Daniel Pi, head winemaker for Argentina’s Trapiche in Mendoza, says that diurnal fluctuation helps “preserve malic acid, improving total acidity and lowering the juice pH, preserving aroma compounds while slowing down excessive sugar accumulation.”

Enate in Somontano, Spain, has a diurnal swing of close to 36°F during the growing season, thanks to its perch in the Pyrenees, 1,900 feet above sea level, with peaks of up to 9,800 feet in height. Estanis Dalmau, the agricultural engineer there, says the diurnal shift’s effect on grapes’ chemistry allows the producer to grow Central European varieties like Gewürztraminer that seem out of place in Spain.

“Thanks to the diurnal shift, quality parameters like malic acid content are very high in our grapes,” he says. “Freshness, fruity aromas and a low pH in our young white wines comes from that shift.”

Diurnal Shifts Coax Out a Wine’s Fruitiness

Other winemakers love to dissect a grape’s elements for an idea of why these wines are so aromatic and lush, yet dry.

In the Uco Valley of Argentina, diurnal swings of up to 55°F can occur during the high growing season. Franco Bastias, the chief agronomist at the region’s Domaine Bousquet, believes these shifts create fresh, fruity wines.

“This thermal amplitude helps produce a huge amount of photoassimilates [biological compounds] like sugar, polyphenols, tartaric and malic acids,” he says. “Then at night, those photoassimilates are consumed, which decreases the sugar and malic acid concentration.”

“Where does the electric acidity of our Sauvignon Blanc come from, when it clocks in at up to 14.5% [alcohol by volume], with a pH of 3.2 or lower and our acid at around 7.5 grams?” asks Matt Dees, winemaker at Jonata and The Hilt in California’s Santa Ynez Valley, pockets of which can have a diurnal shift of up to 70°F.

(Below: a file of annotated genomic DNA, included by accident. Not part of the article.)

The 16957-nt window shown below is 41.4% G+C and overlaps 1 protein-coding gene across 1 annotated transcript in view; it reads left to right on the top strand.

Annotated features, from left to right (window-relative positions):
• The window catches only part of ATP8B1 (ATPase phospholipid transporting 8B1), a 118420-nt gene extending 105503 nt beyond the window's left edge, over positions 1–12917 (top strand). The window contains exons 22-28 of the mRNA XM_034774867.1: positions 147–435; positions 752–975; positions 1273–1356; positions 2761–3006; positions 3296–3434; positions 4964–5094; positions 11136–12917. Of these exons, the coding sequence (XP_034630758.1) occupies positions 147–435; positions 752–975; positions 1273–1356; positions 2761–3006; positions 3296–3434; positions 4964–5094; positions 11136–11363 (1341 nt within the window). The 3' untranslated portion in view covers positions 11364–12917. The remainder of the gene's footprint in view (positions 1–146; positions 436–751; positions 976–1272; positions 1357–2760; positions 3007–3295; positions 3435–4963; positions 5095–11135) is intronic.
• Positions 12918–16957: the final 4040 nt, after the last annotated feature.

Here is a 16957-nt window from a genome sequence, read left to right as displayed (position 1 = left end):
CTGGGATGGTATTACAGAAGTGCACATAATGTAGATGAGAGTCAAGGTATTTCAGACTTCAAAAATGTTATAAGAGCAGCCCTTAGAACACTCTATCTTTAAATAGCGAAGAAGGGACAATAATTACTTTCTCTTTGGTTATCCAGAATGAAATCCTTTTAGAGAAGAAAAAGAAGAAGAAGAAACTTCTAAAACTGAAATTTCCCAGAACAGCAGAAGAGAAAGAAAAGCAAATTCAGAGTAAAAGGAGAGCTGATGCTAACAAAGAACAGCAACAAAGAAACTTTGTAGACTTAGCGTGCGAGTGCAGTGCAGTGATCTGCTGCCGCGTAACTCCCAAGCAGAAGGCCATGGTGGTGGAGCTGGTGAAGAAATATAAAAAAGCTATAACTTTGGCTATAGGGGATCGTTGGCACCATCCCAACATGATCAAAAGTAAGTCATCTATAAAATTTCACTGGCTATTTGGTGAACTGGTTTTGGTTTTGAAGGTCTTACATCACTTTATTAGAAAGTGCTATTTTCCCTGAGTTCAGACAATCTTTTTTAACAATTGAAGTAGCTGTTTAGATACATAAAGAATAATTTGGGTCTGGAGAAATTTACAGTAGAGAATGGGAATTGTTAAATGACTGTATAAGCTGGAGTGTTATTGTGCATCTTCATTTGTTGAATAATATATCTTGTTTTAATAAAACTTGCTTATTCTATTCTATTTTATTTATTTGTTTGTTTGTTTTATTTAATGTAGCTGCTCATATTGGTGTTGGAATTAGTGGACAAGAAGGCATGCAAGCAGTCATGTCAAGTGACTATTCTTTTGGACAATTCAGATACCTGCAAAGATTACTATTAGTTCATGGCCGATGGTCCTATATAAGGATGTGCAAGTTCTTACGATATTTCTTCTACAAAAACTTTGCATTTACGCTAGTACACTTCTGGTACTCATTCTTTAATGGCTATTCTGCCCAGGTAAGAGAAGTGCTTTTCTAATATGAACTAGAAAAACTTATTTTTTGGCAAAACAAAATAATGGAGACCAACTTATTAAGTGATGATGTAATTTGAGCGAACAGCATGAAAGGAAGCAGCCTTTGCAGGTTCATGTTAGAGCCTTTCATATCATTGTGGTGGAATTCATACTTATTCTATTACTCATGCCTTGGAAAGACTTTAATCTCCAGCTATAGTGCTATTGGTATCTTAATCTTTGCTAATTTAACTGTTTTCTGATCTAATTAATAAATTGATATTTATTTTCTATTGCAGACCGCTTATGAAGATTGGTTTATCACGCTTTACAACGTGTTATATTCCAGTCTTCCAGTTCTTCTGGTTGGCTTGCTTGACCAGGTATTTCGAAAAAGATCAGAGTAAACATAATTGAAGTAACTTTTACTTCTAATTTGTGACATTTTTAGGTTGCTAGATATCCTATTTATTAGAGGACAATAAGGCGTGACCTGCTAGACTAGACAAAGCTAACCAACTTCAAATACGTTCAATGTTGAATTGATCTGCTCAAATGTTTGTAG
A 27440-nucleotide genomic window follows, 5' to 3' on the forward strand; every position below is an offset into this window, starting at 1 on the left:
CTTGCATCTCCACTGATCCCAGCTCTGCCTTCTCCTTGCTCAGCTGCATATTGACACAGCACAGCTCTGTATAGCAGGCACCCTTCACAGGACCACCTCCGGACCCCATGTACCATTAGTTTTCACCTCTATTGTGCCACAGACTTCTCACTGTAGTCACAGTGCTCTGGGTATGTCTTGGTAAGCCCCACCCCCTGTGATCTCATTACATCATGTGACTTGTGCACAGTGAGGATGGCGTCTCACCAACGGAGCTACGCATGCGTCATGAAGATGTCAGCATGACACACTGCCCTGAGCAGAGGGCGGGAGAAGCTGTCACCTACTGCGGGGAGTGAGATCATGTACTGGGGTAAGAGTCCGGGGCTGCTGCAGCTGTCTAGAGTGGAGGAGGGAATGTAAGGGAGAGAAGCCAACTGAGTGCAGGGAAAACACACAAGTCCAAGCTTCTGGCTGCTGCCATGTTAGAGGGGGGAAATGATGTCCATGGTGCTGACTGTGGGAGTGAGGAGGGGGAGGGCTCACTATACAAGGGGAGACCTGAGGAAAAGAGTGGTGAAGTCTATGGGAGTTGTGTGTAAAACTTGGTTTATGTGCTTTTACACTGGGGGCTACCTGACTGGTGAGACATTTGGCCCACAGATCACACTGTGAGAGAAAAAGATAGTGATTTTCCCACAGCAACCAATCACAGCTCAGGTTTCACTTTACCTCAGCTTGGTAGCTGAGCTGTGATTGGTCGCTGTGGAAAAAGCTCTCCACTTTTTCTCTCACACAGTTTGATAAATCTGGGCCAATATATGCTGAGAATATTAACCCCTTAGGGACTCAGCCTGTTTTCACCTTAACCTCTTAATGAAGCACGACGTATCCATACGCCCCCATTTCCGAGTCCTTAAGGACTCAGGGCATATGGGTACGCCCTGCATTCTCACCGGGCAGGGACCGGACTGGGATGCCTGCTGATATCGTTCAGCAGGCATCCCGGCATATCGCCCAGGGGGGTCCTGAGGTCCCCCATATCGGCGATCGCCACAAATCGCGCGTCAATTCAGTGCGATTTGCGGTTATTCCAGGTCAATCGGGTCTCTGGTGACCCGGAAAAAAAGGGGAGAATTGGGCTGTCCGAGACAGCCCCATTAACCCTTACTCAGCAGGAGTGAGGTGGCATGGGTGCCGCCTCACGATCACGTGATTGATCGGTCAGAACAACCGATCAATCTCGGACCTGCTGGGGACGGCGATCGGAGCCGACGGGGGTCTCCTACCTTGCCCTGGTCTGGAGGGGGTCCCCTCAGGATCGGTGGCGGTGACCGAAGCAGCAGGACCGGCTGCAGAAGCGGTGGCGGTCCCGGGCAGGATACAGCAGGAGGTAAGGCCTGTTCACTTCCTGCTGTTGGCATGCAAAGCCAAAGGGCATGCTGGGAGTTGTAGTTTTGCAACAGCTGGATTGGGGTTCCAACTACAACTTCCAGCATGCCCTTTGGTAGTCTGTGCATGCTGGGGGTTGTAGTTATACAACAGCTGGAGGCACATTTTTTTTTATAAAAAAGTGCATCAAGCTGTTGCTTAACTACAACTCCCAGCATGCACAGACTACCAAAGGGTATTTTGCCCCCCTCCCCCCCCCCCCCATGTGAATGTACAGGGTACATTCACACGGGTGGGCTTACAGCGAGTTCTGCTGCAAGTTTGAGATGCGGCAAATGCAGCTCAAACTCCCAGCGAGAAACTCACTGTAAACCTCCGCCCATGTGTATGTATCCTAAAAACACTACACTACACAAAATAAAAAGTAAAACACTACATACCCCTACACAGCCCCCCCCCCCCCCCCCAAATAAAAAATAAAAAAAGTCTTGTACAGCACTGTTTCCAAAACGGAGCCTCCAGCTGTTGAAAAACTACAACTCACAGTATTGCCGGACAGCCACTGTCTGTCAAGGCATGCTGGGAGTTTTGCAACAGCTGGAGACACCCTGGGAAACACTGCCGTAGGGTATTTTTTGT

“I know the unique freshness can be attributed to the extreme swing,” he says. “And as the impact of climate change continues to be felt, we plan on taking advantage of the diurnal shift, but also plan to experiment with grapes like Assyrtiko, indigenous to Greece, which is used to essentially baking in an oven all day and still maintaining a pH of 3.1 with 9 grams of acid.”

The cooling effect of fog adds to a vineyard’s diurnal range/Getty

Diurnal Shifts Aren’t Everything

Robertson Valley, a subregion of the Western Cape in South Africa, rests between the Langeberg Mountain and Riviersonderend Mountains, where diurnal swings can reach up to 70°F during the high season. Winemaker Pieter Ferreira, who produces Méthode Cap Classique sparklers for Graham Beck, says that the diurnal shift in his region helps ensure “early, even budburst, flowering and development.”

However, he warns that extreme differences in cooler climates do the opposite.

Brad Greatrix, winemaker at Nyetimber in West Sussex, England, agrees. “The narrative around diurnal range is flipped on its head in regions like England, because we are a maritime, cool climate with relatively buffered temperatures,” he says. “We don’t have hot summers, and at its peak our maximum temperature is in the low 70s, and high diurnal ranges here would mean lower acidity.”

Winemaking is a delicate balance of art and science. Diurnal shifts are an essential part of the complicated equation, but not the sum total.